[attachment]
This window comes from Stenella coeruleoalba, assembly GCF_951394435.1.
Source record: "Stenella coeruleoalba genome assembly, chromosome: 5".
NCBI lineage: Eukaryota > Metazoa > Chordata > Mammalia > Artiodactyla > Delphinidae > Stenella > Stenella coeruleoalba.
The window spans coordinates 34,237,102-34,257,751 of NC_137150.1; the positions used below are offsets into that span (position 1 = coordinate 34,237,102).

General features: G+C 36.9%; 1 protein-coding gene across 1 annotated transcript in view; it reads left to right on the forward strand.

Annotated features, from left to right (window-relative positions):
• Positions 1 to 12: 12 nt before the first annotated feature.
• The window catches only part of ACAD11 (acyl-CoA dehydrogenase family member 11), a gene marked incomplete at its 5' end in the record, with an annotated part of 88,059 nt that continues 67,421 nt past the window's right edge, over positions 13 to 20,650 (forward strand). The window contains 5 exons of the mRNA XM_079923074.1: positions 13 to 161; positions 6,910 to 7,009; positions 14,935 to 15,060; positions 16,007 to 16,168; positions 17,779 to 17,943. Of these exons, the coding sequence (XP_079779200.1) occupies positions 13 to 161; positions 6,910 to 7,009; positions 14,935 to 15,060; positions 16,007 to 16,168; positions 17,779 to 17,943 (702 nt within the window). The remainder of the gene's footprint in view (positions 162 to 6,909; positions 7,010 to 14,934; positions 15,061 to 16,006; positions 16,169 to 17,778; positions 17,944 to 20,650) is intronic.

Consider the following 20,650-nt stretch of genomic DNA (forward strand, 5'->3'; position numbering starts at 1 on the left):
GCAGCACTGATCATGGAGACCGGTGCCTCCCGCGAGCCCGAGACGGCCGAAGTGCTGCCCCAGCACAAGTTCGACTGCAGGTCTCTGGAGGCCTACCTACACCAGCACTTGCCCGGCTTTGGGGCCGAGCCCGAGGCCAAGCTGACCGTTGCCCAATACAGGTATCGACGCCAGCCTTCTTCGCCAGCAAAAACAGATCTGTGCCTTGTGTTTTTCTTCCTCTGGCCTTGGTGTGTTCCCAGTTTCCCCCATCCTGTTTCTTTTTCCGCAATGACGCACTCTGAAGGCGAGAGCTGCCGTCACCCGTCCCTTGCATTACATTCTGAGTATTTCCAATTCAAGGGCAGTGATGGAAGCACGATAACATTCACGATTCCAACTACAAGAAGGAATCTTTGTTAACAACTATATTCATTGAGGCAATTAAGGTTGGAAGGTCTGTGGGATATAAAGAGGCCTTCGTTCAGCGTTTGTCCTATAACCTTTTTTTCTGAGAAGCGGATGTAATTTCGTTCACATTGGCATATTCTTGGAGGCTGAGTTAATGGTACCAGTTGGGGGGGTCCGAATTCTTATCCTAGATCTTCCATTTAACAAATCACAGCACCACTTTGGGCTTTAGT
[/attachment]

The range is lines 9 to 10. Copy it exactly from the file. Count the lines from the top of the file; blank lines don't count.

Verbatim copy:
Consider the following 20,650-nt stretch of genomic DNA (forward strand, 5'->3'; position numbering starts at 1 on the left):
GCAGCACTGATCATGGAGACCGGTGCCTCCCGCGAGCCCGAGACGGCCGAAGTGCTGCCCCAGCACAAGTTCGACTGCAGGTCTCTGGAGGCCTACCTACACCAGCACTTGCCCGGCTTTGGGGCCGAGCCCGAGGCCAAGCTGACCGTTGCCCAATACAGGTATCGACGCCAGCCTTCTTCGCCAGCAAAAACAGATCTGTGCCTTGTGTTTTTCTTCCTCTGGCCTTGGTGTGTTCCCAGTTTCCCCCATCCTGTTTCTTTTTCCGCAATGACGCACTCTGAAGGCGAGAGCTGCCGTCACCCGTCCCTTGCATTACATTCTGAGTATTTCCAATTCAAGGGCAGTGATGGAAGCACGATAACATTCACGATTCCAACTACAAGAAGGAATCTTTGTTAACAACTATATTCATTGAGGCAATTAAGGTTGGAAGGTCTGTGGGATATAAAGAGGCCTTCGTTCAGCGTTTGTCCTATAACCTTTTTTTCTGAGAAGCGGATGTAATTTCGTTCACATTGGCATATTCTTGGAGGCTGAGTTAATGGTACCAGTTGGGGGGGTCCGAATTCTTATCCTAGATCTTCCATTTAACAAATCACAGCACCACTTTGGGCTTTAGT